Primary Key

drmopco
drmopco used Ask the Experts™
on
Should every table have a primary key?  Why or Why Not.  
Can you explien to me?
Thank you.

 

Comment
Watch Question

Do more with

Expert Office
EXPERT OFFICE® is a registered trademark of EXPERTS EXCHANGE®
Commented:
Yes because you (and your database) must have a way to uniquely identify every record in a table.
Database Consultant
Top Expert 2009
Commented:
I think ,Not always it is necessary,
If you are sure that you are storing only unique values, or it is a read only table it is not necessary that the table should have aprimary key. The problem with primary keys is that by default it will create a Clustured index, which will make some overhead during the insert operations.
Anyway it is better to create a primary key for almost all the tables
It is your chioce...
If you want to enter unique records in the table then it is necessary....

If you want to use any field value/column as a foreign key in the other table then also the primary key is necessary in the table...
Should you be charging more for IT Services?

Do you wonder if your IT business is truly profitable or if you should raise your prices? Learn how to calculate your overhead burden using our free interactive tool and use it to determine the right price for your IT services. Start calculating Now!

A primary key has to be unique, if you don't have a single column that is unique you can always make the primary key up more than 1 column.

Author

Commented:
Thank you for your comments.
So you are saying that the reason why every table should have a primary key is because the primary key makes the column unique. For example if everyone in this class was put into a database, the best primary key would be the student's ID number; because no two students will have the same number.
 
It really comes down to whether you need to identify specific rows in a table.

If you'd have to have one for every table ever made then you'd forced to choose one at compile time.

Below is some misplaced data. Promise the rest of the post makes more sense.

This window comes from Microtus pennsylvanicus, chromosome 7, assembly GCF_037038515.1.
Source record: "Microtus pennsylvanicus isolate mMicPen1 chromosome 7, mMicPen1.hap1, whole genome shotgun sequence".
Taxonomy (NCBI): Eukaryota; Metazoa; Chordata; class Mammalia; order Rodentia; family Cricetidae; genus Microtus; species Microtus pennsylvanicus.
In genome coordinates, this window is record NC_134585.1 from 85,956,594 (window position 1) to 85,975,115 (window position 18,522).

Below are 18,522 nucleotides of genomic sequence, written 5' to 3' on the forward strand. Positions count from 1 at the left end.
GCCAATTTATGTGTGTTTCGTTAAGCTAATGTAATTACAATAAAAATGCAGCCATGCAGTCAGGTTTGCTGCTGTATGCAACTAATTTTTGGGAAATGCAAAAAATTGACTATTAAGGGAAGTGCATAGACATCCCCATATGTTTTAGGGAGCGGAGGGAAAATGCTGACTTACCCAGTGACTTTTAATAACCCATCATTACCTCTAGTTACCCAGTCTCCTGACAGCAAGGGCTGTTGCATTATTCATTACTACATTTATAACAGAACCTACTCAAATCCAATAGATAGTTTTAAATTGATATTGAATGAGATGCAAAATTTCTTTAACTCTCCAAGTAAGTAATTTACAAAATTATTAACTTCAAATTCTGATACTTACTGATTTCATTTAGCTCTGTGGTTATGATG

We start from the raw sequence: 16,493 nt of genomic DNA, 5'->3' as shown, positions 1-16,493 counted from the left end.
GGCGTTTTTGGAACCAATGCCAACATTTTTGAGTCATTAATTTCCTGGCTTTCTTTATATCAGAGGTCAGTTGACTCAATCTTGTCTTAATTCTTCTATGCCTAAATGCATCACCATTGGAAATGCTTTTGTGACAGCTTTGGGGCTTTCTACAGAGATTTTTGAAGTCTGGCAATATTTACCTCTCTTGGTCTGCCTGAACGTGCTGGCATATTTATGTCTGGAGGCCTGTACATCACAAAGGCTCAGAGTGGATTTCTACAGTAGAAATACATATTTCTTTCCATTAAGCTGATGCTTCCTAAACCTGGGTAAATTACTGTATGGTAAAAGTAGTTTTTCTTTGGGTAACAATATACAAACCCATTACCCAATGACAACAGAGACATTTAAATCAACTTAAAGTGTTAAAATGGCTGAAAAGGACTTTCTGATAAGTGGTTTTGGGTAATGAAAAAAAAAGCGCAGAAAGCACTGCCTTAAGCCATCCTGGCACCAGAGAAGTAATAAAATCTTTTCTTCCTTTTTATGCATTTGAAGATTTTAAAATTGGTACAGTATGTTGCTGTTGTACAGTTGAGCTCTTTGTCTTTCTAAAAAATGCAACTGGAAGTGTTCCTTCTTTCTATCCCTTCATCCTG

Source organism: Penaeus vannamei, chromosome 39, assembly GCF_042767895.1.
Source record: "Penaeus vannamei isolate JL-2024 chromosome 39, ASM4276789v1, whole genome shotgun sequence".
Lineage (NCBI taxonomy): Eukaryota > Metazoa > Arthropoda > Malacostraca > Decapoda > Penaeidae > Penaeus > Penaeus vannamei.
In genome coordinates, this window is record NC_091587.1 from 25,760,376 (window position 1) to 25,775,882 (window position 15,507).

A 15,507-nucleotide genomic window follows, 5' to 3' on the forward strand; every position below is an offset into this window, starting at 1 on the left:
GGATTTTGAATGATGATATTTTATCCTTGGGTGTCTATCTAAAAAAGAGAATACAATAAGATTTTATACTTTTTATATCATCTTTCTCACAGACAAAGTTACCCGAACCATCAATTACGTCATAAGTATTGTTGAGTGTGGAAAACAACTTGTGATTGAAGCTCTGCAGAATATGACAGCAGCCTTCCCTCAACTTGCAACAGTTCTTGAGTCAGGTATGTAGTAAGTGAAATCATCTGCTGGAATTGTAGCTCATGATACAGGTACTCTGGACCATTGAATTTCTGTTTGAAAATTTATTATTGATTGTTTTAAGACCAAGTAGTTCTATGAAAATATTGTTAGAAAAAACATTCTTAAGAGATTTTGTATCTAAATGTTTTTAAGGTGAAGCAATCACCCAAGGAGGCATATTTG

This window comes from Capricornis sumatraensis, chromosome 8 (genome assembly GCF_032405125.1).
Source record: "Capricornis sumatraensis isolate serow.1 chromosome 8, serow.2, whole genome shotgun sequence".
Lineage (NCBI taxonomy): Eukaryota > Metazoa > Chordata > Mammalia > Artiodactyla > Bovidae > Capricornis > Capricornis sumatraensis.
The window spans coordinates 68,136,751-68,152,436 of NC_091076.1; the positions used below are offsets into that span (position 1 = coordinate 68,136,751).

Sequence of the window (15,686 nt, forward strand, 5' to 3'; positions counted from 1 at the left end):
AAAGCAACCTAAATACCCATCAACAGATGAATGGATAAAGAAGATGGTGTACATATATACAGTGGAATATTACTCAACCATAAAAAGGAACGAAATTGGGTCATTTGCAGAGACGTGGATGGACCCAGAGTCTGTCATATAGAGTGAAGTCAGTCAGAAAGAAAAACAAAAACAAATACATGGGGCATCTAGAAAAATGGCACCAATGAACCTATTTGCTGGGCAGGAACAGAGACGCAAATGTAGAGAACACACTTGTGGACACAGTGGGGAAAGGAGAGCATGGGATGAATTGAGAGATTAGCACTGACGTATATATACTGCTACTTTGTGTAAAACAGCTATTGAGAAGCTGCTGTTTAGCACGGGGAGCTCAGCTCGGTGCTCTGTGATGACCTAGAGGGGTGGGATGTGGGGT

http://databases.about.com/cs/administration/g/primarykey.htm

http://www.google.co.uk/search?hl=en&q=define%3A+primary+key&meta=

If you were only interested in the colour of students eyes then you could just have:

Colour         Quantity            
Green                3    
Hazel                 4
Blue                   5
Green                7

You wouldn't necessarily need a primary key, you can add the data up and see that there are 10 students with green eyes, 5 blue, 4 hazel.

If you wanted a more complicated scenario like attendence records and which classes students are meant to go to you'd have a lot of data over several tables, and to find the relevant information you'd need a unqiue identifier to get the right data. A student id would be better than a name, as a name wouldn't likely be unqiue. A primary key is a constraint, it forces the data to be unique.

A lot of it comes down to normalisation- ie when you seperate data into down into and therefore need to link between the tables.

N.B. A primary key doesn't have to be numeric, just unique i.e social security number / national insurance number or like you said student id

Oh yeah a primary key made up of several columns (or unique keys) is called a composite primary key...

Do more with

Expert Office
Submit tech questions to Ask the Experts™ at any time to receive solutions, advice, and new ideas from leading industry professionals.

Start 7-Day Free Trial